CT scans may decrease lung cancer mortalities

Twenty percent fewer deaths occur among current and former heavy smokers screened with low-dose CTs than with chest x-rays, a new study finds.

By — Posted Nov. 24, 2010

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Low-dose computed tomography scans might help reduce lung cancer mortalities among heavy smokers and former smokers, according to a new report. But further analysis of the findings is needed before screening recommendations can be issued for the disease, said a statistician for the study.

There is no generally accepted screening test for lung cancer. The U.S. Preventive Services Task Force said evidence is insufficient to recommend for or against screening asymptomatic people for the disease with either low-dose CT scans, chest x-rays, sputum cytology or a combination of these tests.

Results of the study, which were published online Nov. 2 in Radiology, found that CT scans decreased the mortality rate of heavy smokers and former smokers by 20.3% compared with chest x-rays. The National Cancer Institute sponsored the study.

"For the first time, we have definite proof that screening for lung cancer can reduce mortality," said Constantine A. Gatsonis, PhD, a lead statistician for the study and a professor of biostatistics at Brown University.

He encourages physicians to consider the new data when they are deciding what test to recommend for screening a patient's lungs.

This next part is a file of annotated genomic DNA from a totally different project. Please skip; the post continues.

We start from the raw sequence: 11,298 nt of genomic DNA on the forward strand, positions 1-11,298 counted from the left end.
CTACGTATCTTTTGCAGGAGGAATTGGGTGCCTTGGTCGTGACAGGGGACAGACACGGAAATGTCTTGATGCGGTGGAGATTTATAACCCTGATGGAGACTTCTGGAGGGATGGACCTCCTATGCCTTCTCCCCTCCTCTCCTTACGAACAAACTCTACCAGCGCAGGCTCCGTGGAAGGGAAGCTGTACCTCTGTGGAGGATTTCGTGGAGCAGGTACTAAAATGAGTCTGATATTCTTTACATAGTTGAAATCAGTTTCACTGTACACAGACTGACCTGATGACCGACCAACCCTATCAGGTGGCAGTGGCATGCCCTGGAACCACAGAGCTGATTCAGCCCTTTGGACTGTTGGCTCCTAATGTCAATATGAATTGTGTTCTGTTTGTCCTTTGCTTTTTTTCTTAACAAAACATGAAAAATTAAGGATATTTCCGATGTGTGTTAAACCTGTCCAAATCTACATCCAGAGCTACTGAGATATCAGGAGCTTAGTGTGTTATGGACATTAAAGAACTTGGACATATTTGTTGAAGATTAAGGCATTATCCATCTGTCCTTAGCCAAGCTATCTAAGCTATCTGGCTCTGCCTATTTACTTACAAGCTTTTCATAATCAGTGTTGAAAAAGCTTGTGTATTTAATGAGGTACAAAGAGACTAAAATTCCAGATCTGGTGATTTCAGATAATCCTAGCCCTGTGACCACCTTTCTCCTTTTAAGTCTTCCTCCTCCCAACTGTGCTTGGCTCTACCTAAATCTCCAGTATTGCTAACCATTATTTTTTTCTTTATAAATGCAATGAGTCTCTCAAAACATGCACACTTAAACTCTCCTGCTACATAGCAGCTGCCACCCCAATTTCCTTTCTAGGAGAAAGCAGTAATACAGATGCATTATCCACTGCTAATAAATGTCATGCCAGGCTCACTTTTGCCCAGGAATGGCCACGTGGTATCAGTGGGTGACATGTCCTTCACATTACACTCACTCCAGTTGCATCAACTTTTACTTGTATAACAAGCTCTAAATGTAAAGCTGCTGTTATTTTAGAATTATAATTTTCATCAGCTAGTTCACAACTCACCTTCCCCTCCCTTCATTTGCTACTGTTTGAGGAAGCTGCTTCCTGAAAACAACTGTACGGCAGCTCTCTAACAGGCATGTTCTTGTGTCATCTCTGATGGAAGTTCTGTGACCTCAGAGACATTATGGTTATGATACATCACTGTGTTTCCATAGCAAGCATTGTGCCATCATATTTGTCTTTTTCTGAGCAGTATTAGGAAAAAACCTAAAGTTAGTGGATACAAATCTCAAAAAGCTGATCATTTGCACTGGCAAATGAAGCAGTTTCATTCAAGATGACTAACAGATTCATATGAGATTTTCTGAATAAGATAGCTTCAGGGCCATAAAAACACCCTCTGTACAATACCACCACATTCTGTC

Lung cancer is the leading cause of cancer-related death among men and women in the U.S., according to the Centers for Disease Control and Prevention. The NCI estimates that 222,520 new cases of lung cancer will be diagnosed this year, and 157,300 people will die of the disease.

Researchers examined data on 53,456 current and former heavy smokers age 55 to 74 who were enrolled in the National Lung Screening Trial between August 2002 and April 2004. Participants smoked at least one pack a day for 30 years and had no signs, symptoms or history of lung cancer.

About half of the individuals were randomly assigned to receive three annual low-dose CT scans, and the other half got three standard x-rays. Participants were screened when they enrolled in the study and at the end of their first and second years in the trial. Then they were followed for as many as seven years. Radiologists reviewed the images for lung nodules and masses. Participants whose tests revealed an abnormality received follow-up recommendations.

At the end of the study in October, 796 of the participants had died of lung cancer. In the group that received CT scans, 44.5% died of the disease. The figure was 55.5% among those who got x-rays (link).

The potential disadvantages of CT procedures include the cumulative effects of radiation from multiple scans and false positives that can lead to unnecessary lung biopsies.

"At the end of the day, we have to balance the risks of [lung cancer] screening with the benefits. That will be part of a more detailed analysis" of the study's findings, which will be published in the near future, Gatsonis said.

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